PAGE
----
Nostalgia has swept through television and film in recent years, but our collective throwback obsession has been particularly fruitful at Netflix.
In addition to channeling past decades with Baz Luhrmann’s hip-hop saga “The Get Down” and the ’80s-era phenomenon that is “Stranger Things,” the streaming network has revamped animated kids’ favorites such as “Popples” and “Voltron” and released a film adaptation of the beloved novel “The Little Prince.” “Beat Bugs,” another animated series, combines kid-friendly stories with songs by the Beatles. Netflix will release “Gilmore Girls: A Year in the Life,” a four-episode revival of the popular WB-turned-CW show “Gilmore Girls,” on Friday.
Of course, Netflix isn’t the first to evoke bygone eras – Nickelodeon was a pioneer of nostalgia programming, resurfacing popular teen shows such as “All That” and “Clarissa Explains It All” in 2011. But that was before the days of “peak TV” and before streaming (as opposed to, say, Netflix’s early DVD mailers) became ubiquitous. At Netflix, nostalgia’s reign is less about fitting in with pop culture trends than it is about the streaming network’s ambitious plans for original content.
“We’re looking, always, for the great stories,” said Netflix chief content officer Ted Sarandos. “We’re not setting out to find nostalgic projects, but sometimes in the hunt for great stuff, somebody has a great take on something that is hugely familiar.”
As reported by Variety and others, the streaming network announced recently that it is raising $1 billion through a new debt offering to fund more original content. In September, Netflix reiterated its focus on original series and films. Netflix planned to release about 600 hours of original programming in 2016. Next year, the network expects to release more than 1,000 hours of original content.
“Stranger Things” wasn’t a traditional reboot, but it paid homage to pop culture mainstays of the late ’70s and ’80s, including Ridley Scott’s “Alien,” Rob Reiner’s 1986 film “Stand By Me” and ’80s film fare from Steven Spielberg, including “E.T.” Similarly, “The Get Down” added to the nostalgia craze with an extravagant but well-researched take on the early days of hip-hop in the Bronx.
“Stranger Things” was a surprise summer hit, though Sarandos said the network “definitely knew we had something special” after watching the early cuts of the episodes. According to research released by Netflix in September, most people who became big enough fans to watch all 10 episodes of the sci-fi thriller did so after finishing the second installment.
Sarandos said “Stranger Things” is popular on a global scale, although that’s difficult to quantify because Netflix doesn’t share ratings information. Sarandos said the company knows viewing numbers “with incredible granularity,” but it doesn’t consider viewership the best measure of success because it doesn’t sell advertising. Instead, the company focuses on subscriber growth, which is on an upswing.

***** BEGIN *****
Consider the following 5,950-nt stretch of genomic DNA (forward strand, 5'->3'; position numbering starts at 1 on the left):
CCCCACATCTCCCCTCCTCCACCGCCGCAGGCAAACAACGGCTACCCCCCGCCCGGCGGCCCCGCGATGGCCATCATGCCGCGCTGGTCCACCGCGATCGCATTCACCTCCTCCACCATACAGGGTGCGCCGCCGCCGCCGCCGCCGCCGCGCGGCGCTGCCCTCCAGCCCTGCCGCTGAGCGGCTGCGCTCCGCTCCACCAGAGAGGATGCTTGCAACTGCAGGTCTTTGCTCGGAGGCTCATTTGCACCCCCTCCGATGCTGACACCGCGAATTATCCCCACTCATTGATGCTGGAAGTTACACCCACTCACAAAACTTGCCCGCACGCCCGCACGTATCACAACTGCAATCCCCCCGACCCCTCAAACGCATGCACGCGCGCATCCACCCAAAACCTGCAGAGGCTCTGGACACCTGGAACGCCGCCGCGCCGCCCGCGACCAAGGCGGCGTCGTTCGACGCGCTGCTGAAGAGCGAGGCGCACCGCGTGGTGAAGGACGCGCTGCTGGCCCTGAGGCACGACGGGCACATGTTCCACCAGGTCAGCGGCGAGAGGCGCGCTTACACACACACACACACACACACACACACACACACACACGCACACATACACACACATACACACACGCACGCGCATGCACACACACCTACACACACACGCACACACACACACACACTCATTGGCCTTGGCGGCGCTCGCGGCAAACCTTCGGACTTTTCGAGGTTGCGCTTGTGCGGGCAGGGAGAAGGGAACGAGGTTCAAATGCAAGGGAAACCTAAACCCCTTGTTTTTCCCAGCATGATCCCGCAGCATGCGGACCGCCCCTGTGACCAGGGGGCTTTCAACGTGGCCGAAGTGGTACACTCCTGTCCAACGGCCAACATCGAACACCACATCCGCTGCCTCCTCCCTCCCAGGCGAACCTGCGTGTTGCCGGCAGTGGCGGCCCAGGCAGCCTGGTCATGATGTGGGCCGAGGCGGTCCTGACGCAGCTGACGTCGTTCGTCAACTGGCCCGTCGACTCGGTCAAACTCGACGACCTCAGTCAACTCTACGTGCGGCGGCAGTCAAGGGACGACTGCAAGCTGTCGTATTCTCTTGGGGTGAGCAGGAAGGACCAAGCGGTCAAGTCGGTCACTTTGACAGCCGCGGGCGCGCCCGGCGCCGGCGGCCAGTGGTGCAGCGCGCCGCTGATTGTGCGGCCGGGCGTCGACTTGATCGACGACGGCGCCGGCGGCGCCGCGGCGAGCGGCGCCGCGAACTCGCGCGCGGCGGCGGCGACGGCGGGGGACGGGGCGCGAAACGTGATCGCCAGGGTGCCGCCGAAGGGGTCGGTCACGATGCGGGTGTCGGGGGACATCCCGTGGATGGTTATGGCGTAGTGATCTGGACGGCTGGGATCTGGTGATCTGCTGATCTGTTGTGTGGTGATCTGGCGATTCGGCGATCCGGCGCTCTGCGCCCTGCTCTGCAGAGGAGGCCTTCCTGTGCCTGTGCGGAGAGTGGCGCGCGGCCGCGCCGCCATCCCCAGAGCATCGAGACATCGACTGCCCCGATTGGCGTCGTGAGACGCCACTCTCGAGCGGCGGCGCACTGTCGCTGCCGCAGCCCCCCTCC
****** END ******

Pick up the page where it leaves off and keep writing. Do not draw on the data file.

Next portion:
Anecdotally, Sarandos points to the the immense social media following that “Stranger Things” and the members of its largely unknown cast earned after the premiere in August as evidence of the show’s dedicated fan base. “There’s no question when something is working in America or anywhere else in the world because everyone is talking about it,” Sarandos said.
When it comes to more traditional reboots, Netflix has arguably been more discerning than other networks about which shows are revived. “Full House” and “Gilmore Girls” both have multigenerational fan bases (the result of longtime syndication and treasured DVD box sets) that make the idea of continuing those stories appealing.
And Netflix isn’t just remaking these series the way that, say, CBS did with its short-lived “Rush Hour” reboot – “Fuller House” and the “Gilmore Girls” miniseries are essentially sequels. (Not that the broadcast networks haven’t succeeded, at times, with the remake format – “MacGyver” has done well on Friday night for CBS, “Lethal Weapon” has held its own in the ratings despite mixed reviews, and “The Exorcist,” which isn’t a ratings hit, is surprisingly worth watching if you’re a fan of the horror genre.)
Sarandos credits the easy availability of old movies and shows with enabling younger audiences to find familiar references in “Stranger Things” and “The Get Down.” “It’s all in the rich details that you think would be completely lost on the young audience,” he said, using the rotary phones in “Stranger Things” as an example.
“My 20-year-old son never said ‘What’s that?’ because he’s so used to seeing it (on) film and television,” Sarandos said. “It’s almost like life and art just happen on a constant continuum now and are played out through television.”